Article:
I am definitely not a morning work out person – I’ve tried it a couple of times, but I get dizzy and lightheaded. If I eat ahead of time, I throw up. Mornings, for me, are not much of an option. Also, I have a love/hate relationship with my alarm that involves a lot of snooze button hitting.

    I used to always look at exercise as something that I HAD to do to get thinner, to look prettier, to be more loved. And it was always something that I felt I SHOULD be doing.

    For some reason, when I started back this time (about 3 months ago) I decided that I WANTED to do it. I realized that me eating emotionally was not working – so I needed to do something else with that stress. And I turned to exercise – and the gym. I don’t have kids or a husband, but it is still MY time. MY time to not even hear a ringtone, MY time to not have to talk to anyone, and MY time to be able to listen to whatever I want. I use that time to destress and to make it completely about me.

    Because of that, it is so very helpful – and it became something I looked forward to…something I missed when I didn’t.

    After that, I wanted to push myself to do more in less time, to run more, to run at an increased pace. I went with those desires – and found that my simple sense of accomplishment was more than enough to keep me going.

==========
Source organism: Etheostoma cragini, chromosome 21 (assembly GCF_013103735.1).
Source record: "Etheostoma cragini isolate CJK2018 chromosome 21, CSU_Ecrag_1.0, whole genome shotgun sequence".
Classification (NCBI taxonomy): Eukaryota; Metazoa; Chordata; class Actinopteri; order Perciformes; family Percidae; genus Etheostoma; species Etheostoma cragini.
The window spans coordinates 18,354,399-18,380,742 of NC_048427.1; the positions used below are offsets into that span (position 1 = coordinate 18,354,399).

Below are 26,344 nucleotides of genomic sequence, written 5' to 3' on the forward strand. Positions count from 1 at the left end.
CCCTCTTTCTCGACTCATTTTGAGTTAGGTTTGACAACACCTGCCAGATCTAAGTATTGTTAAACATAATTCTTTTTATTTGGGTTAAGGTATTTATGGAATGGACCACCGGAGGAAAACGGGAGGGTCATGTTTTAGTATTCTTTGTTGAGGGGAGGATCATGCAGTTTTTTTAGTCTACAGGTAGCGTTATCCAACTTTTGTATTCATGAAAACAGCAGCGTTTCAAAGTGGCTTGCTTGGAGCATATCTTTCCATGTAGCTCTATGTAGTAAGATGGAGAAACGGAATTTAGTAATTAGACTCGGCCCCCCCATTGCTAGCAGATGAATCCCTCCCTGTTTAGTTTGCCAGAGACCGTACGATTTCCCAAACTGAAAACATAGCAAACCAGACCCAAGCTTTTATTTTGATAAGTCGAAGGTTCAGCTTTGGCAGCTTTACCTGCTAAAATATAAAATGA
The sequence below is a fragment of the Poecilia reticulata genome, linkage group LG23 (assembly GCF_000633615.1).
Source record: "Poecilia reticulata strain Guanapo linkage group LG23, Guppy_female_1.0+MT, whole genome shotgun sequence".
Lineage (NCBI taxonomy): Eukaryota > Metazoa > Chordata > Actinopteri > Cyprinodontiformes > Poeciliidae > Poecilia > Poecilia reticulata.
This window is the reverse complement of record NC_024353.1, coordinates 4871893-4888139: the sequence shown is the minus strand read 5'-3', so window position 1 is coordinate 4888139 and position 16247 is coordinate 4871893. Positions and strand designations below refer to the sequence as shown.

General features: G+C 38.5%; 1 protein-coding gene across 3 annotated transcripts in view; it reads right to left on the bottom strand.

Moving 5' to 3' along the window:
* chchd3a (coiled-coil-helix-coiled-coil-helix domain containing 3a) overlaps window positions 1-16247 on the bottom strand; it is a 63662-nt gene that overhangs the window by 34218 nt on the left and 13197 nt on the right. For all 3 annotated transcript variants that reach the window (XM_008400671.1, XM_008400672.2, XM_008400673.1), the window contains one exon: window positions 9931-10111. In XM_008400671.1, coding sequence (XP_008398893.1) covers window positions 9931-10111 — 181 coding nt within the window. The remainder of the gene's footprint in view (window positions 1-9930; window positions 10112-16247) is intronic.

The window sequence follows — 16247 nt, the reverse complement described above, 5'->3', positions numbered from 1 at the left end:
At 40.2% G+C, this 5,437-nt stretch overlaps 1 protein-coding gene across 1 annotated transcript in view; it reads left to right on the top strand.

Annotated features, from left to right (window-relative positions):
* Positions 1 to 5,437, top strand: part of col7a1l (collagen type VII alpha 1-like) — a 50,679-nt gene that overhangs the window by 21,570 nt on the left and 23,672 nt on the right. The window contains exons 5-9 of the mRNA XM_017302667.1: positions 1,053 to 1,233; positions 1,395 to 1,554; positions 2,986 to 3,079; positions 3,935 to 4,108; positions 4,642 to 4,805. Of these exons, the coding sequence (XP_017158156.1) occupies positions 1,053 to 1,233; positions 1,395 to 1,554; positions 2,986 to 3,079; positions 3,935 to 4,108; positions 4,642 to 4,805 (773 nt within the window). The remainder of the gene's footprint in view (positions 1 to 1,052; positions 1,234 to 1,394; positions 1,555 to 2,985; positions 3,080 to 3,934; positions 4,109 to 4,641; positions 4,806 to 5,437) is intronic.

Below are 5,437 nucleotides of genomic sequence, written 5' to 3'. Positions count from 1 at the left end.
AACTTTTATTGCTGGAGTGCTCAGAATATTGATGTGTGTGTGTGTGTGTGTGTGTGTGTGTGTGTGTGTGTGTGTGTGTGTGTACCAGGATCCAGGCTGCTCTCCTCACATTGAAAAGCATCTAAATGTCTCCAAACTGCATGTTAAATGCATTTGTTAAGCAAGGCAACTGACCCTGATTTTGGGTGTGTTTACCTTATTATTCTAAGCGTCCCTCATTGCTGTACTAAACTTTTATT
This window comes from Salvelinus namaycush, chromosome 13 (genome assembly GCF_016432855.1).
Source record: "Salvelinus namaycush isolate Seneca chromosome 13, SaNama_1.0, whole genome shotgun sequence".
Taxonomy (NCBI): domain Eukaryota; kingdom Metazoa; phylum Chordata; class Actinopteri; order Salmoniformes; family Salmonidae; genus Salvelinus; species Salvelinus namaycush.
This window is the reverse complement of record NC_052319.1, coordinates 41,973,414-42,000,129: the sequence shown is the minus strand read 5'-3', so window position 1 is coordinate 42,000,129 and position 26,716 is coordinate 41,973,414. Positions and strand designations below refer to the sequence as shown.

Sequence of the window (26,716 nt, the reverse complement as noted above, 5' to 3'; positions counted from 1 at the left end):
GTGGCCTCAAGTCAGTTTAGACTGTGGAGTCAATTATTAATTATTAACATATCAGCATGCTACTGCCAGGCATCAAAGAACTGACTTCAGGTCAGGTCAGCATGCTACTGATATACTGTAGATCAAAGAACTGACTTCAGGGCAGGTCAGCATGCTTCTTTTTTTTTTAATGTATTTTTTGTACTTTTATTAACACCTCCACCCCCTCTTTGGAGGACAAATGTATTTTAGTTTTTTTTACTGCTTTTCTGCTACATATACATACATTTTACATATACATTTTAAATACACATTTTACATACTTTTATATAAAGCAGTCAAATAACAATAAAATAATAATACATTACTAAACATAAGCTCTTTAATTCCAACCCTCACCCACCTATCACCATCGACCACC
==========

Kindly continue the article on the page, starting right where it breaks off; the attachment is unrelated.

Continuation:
Find something you enjoy – it can be rollerskating, it can be step aerobics, it can be paddleboating. Whatever it is, do it and it will start feeling like a treat instead of a chore.

    kathy

    November 19, 2008

    I’m having the same issue as Jennifer….I am trying to get myself up early to get the time to exercise…not successful yet.
    All spring and summer I was doing well….walking/jogging for 40 minutes 5-6 times a week. Its the time of year my 6 year old is not in school…the days are longer…so I don’t feel rushed or like I’m missing something. Then the time change occurs (same thing happened to me last year) and I get off track. I really don’t want the same thing to happen as last year (didn’t work out till April!!!)
    I’m REALLY going to try to get my butt outta bed tomorrow at 5:30….anyone else want to try????? I could use the motivation!!!

    Jodi

    November 19, 2008